Ordinarily, I am not a very compassionate mother when it comes to missing school.
My boys know the rules are the same ones my Mom used to judge whether or not my sister and I would get on the bus. At the risk of TMI, if they aren’t vomiting, don’t have a fever or diarrhea, off to school they go regardless of any unseen ailment they claim is plaguing them.
Last Monday and Tuesday I was struck down with probably the worst headache of my life. You know the kind where it hurts just to blink. I couldn’t stand for more than 10 minutes without fearing collapse. I wanted all the lights off and curtains closed. Thankfully that was before my husband left on his latest “business trip” and he was able to take care of me and the boys that evening. The next day was marginally better, but of course in this crazy winter weather we are having this year, school was cancelled once again here in Louisiana, so I was home alone, feeling sick and still having to care for my two young children. I’m sure just about all of you reading this have been there, and thankfully I am not ending my story on this pitiful note.
Friday morning when my otherwise perfectly healthy 8 year old complained of a headache, I relented my usually harsh rules on attendance. Had I not suffered earlier in the week, I probably would have drug him out of bed, forced him to dress and eat and sent him on his way. There would likely have been a lot of drama and perhaps even some screaming on both out parts. Because of the pain I had endured, I was able to instead show him compassion. I could have turned bitter and told him to suffer through it like I had, but instead, by the grace of God, I chose compassion. Instead of damaging our relationship with harsh words and anger, I was able to strengthen our bond with love.
Our pain and suffering here on earth can lead is in two directions, compassion or bitterness. By enduring our own hardships, we can either become more sympathetic toward the suffering of others and inclined to give them aid and support as we show them mercy, or we can harden our hearts and be inclined toward animosity with others because of it. One is an act of love and the other a display of hostility.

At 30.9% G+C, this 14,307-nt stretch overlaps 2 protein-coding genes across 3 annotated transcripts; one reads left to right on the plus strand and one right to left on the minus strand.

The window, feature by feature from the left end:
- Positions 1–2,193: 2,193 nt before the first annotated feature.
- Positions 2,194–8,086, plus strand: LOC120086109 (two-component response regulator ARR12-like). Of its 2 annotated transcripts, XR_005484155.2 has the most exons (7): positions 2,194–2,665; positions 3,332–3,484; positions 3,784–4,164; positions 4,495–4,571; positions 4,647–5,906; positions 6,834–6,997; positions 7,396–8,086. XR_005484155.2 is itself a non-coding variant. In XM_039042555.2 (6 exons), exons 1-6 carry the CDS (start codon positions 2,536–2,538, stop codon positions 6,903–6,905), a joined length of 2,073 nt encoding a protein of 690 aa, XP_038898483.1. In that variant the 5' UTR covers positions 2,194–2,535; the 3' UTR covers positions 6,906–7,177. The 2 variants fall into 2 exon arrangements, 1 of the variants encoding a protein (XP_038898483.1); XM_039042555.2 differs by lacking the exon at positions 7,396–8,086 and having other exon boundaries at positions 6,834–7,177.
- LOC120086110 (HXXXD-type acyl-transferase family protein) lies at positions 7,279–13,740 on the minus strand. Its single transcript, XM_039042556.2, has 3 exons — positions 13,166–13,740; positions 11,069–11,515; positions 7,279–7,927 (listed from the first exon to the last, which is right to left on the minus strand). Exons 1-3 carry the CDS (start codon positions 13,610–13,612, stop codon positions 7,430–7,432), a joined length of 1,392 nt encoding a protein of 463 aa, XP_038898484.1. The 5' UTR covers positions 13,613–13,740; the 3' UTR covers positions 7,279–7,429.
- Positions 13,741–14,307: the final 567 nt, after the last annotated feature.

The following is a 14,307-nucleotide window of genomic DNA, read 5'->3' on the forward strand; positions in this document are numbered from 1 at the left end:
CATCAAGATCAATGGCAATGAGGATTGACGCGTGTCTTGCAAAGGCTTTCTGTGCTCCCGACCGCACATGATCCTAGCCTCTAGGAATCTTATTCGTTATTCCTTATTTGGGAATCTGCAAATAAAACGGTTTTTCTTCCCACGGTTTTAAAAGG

In one of the most famous stories in the bible, we receive a lesson in compassion. Samaritans of Jesus’s day were the people who lived in what had once been Israel’s Northern Kingdom. They were essentially cousins of the Jews, but since they failed to keep Jewish law in its entirety, there was much hatred between the two. Yet, it is the Samaritan Jesus chooses to highlight in the well-known story Luke relates in his gospel account. In Luke 10:25-37, Jesus is bantering with a lawyer who attempts to justify what I assume are his own failings at keeping the requirement to love your neighbor as yourself, when he asks Jesus for clarification on the point of just who qualifies as his neighbor.
Jesus’ parable tells of a Jewish man who is attacked on the road by robbers and left for dead. Two men most Jews would expect to stop and give this poor man aid, a priest and a Levite, passed right by, as if they hadn’t even seen him. Perhaps these two men hadn’t suffered in their lives, or maybe they had never known what it was like to need help. Either way their inaction was far less than loving and if another man hadn’t come along, would have led to the injured man’s demise. Then, came a Samaritan man, whose people were so despised by the Jews that they wouldn’t even pass through their land. A man who had likely been rejected and persecuted all of his life by the Jews, a man who had most certainly known need and rejection in his life. This man is the one most Jews would have expected to spit on the bleeding victim and keep on walking. Yet this is the man who bent down and cleaned the Jewish man’s wounds, placed him on his own donkey, took to an inn and then paid for his stay while he recuperated. The Samaritan man had cultivated a heart of compassion.We don’t get to choose what our experiences are, but we definitely make the choice about how we use them to relate to others who face similar situations. @LizGiertz Click To Tweet
I believe that whatever we endure in this life is used by God to enable you to be compassionate and loving toward others. Perhaps not as directly or as instantaneously as in my experience this week, but you will likely find a connection. This life certainly provides us with plenty of experiences that can make us more sympathetic toward others: unexpected death, illness, injury, pain, loss of a job, depression, divorce. Being an Army wife inherently adds a whole host of additional opportunities to develop compassion: deployments, frequent moves, separation from loved ones, injuries, PTSD. I could go on and I’m sure you could add your own to the list as well. We don’t get to choose what our experiences are, but we definitely make the choice about how we use them to relate to others who face similar situations.If we do not allow our harshest experiences to give way to compassion, the tears, suffering and pain will have been for nothing. @LizGiertz Click To Tweet
If we do not allow our harshest experiences to give way to compassion, the tears, suffering and pain will have been for nothing and will likely lead to bitterness. We steal God’s glory by refuse to let our sad circumstances lead us to love others.
Are you cultivating compassion or breeding bitterness. Leave a comment – I’d love to read about how you might cultivate compassion today!Are you cultivating compassion or breeding bitterness. @LizGierz Click To Tweet
“Finally, all of you be of one mind, having compassion for one another; love as brothers, be tenderhearted, be courteous, not returning evil for evil or reviling for reviling, but on the contrary blessing, knowing that you were called to this that you may inherit a blessing.”
1 Peter 3:8-9